3. Integrate acquired capabilities into existing sales motions to enhance the overall portfolio and customer offering set without confusing or frustrating existing customers and prospects
  4. Create enhanced value messaging that conveys the improved capabilities of the acquiring vendor in the context of the acquisition

To compete effectively in the XaaS landscape, inorganic growth is simply a requirement if tech vendors are to keep pace with the rapidly evolving market. Effective absorption and integration will make the difference between accretive acquisition and simply layering on additional cost centers.

AGI has built the integration plan with roadmaps to identify key milestones, potential risks and pitfalls, and market opportunity. Companies must integrate new acquisitions into existing sales motions and rules of engagement to ensure cohesive marketing, sales and service activities. AGI can help optimize the go-to-customer coverage and deployment model including roles and structure (e.g., specialist overlay vs. separate sales forces) to provide tech companies with short-, medium- and long-term integration plans.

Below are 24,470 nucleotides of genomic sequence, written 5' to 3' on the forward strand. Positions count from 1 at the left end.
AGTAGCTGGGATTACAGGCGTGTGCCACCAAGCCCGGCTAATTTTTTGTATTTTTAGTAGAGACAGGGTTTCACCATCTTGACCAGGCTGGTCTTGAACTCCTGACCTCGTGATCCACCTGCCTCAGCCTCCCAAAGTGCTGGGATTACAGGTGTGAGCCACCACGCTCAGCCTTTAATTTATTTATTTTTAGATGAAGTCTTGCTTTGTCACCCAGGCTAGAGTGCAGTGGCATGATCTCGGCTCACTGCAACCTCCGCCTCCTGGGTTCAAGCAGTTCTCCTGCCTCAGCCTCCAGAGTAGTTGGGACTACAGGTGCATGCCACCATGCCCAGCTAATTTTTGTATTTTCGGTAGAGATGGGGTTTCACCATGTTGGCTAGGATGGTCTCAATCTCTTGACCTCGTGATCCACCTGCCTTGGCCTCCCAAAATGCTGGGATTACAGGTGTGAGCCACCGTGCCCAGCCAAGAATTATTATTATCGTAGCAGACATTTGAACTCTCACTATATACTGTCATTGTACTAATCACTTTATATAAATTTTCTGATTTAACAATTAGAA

Challenge 5: Navigating ASC 606

Essentially, ASC 606 allows vendors to recognize the value of software revenue associated with a subscription deal up-front despite the fact that the customer will pay for the software (and ongoing maintenance and support) over time. If a company can isolate the software component of the deal from the ongoing service, they can recognize the software portion (revenue and cost) at booking rather than over time. This construct may create issues that require adjustments in underlying sales compensation and, potentially, coverage.